Hessel: Sports are not a matter of life and death

I hate sports.

I think professional athletes are grossly overpaid. I think people who watch sports and don’t play any are lazy. I don’t have Fanatics tickets.

Blasphemy, I know.

But before you decry me as a hater, listen to the story of a little girl who just wanted to have fun but was disheartened by a sports system that refused to let that happen.

I fell in love with soccer in third grade. During recess my teacher, Mrs. Busch, would play soccer with my classmates. I decided to try it out because she was playing, and I thought she was the coolest. I had never seen any other teachers play during recess.

And she was good! She was able to run past all those “hotshot” boys. Looking back, that might have had something to do with her being at least three feet taller than all of them, but, at the time, that didn’t matter.

As it turned out, soccer was fun.

My proudest moment that year was on the field. I was playing defense and managed to get the ball away from one of the best boys out there. He was an annoying, arrogant punk.

One of the tomboys in my class ran past me, cheering me on for “dissing” him like that. I hadn’t learned what a “diss” was yet, but boy did I feel cool.

I joined the Carle Place Soccer Club in New York, where I played until I got too old for the league. I loved being out there protecting the goal – whether as a goalie or a defender. I was an immovable wall, striking fear into my opponents as I dared them to get around me.

That’s how I’ve decided to remember it, at least.

I loved soccer so much that I became a referee for the younger kids. I spent my first job running after mini terrors, hoping I wouldn’t mess up any complicated calls or get yelled at by crazy soccer moms.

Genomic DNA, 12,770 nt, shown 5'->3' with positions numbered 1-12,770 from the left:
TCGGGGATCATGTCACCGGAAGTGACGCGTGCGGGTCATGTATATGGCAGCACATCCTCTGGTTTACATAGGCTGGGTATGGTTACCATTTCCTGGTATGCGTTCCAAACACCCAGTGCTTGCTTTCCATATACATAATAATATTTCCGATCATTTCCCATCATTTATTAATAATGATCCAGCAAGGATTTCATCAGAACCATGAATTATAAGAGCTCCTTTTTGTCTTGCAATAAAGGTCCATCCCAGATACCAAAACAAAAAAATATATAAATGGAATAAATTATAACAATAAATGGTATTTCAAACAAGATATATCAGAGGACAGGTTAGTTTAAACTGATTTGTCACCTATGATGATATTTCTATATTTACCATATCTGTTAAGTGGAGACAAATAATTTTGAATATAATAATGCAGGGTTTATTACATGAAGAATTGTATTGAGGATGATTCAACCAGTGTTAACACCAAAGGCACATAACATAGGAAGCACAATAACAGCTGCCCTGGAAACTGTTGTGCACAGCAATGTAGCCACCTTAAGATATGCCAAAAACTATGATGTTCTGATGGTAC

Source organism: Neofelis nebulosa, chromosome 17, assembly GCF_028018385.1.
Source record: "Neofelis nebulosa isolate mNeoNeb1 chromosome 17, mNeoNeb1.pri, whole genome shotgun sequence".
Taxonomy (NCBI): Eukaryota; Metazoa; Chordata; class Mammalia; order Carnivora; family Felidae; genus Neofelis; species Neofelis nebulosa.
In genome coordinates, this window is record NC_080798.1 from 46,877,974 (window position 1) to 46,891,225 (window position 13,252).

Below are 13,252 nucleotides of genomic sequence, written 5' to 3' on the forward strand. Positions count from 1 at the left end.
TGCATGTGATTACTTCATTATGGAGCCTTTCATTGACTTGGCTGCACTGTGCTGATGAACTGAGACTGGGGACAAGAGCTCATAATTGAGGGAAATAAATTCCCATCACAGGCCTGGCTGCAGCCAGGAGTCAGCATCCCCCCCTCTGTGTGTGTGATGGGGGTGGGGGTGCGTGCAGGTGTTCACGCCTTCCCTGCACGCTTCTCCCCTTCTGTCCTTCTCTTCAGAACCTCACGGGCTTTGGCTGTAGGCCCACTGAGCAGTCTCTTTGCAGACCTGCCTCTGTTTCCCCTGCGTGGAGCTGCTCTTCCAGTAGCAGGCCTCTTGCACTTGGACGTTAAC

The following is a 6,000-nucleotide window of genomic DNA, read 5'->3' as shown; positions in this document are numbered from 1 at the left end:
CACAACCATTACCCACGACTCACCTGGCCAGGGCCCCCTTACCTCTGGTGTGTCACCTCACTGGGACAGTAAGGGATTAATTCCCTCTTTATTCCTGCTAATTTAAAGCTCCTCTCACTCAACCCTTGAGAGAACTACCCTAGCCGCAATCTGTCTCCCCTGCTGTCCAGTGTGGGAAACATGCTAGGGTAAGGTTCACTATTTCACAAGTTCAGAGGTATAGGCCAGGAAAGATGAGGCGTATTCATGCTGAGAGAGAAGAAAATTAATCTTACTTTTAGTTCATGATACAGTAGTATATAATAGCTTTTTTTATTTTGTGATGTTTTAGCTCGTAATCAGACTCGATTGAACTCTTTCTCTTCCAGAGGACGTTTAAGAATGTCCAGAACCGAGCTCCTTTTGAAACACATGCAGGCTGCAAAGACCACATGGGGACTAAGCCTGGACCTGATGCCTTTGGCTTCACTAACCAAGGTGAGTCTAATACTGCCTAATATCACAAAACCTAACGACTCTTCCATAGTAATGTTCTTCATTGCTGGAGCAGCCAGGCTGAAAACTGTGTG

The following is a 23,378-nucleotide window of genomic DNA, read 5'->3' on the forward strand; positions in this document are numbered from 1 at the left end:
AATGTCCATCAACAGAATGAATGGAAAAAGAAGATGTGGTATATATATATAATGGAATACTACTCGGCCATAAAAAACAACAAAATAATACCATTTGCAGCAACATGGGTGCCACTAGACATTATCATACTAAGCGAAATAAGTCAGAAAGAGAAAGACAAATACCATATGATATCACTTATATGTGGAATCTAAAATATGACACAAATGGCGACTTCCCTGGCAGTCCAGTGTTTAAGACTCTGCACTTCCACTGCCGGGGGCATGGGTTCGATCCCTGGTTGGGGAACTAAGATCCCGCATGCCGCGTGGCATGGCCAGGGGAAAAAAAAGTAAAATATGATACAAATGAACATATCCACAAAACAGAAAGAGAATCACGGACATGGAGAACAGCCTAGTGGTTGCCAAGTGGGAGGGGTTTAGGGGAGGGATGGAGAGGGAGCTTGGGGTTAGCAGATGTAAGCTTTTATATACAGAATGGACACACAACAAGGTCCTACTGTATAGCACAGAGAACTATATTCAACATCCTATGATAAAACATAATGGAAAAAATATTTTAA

I was stoked when asked to try out for the traveling team. I had made it to the big leagues. But alas, they couldn’t get enough girls to join the team. I was the only one ready to dedicate her after school hours to the beautiful game.

I would go on to play for my middle school team and join the high school lacrosse team for two years, but it wasn’t the same. It became too serious. I remember being at the first lacrosse meeting and being told by the captains that lacrosse needed to be our number one priority and missing practice was unacceptable.

Although I thought sports were fun, I knew they weren’t that important. There were no other options for a kid who just wanted to have a good time and kick the ball around.

So, I quit.

I put my lacrosse stick and soccer gear in a bucket with the rest of my family’s forsaken sports equipment and forgot about the athlete inside me.

But this year I was crazy enough to join two intramural sports teams – soccer and inner tube water polo.

It seemed like a good idea at the time – hang out with friends and play like you’re a kid again. Yet before each game, I became nervous and doubted myself. I fretted about embarrassing myself as I suddenly remembered why I hated wearing a swimsuit in public.

Then, the whistle blew, and the games began. I ran my heart out on the field and flailed my arms like a maniac in the pool. We won both games, and although I wasn’t close to being the MVP for either one, I did my part without humiliating myself.

Most importantly, I had fun. I remembered why 10-year-old Kaellen wanted to be Mia Hamm.

Sports aren’t matters of life and death to some of us. For people like me, they are a way to have a good time and enjoy time with my friends.

So die-hards, keep yelling at the games on TV as if your voice will magically make your team play better. I’ll be making a fool of myself twice a week.

I wouldn’t want it any other way.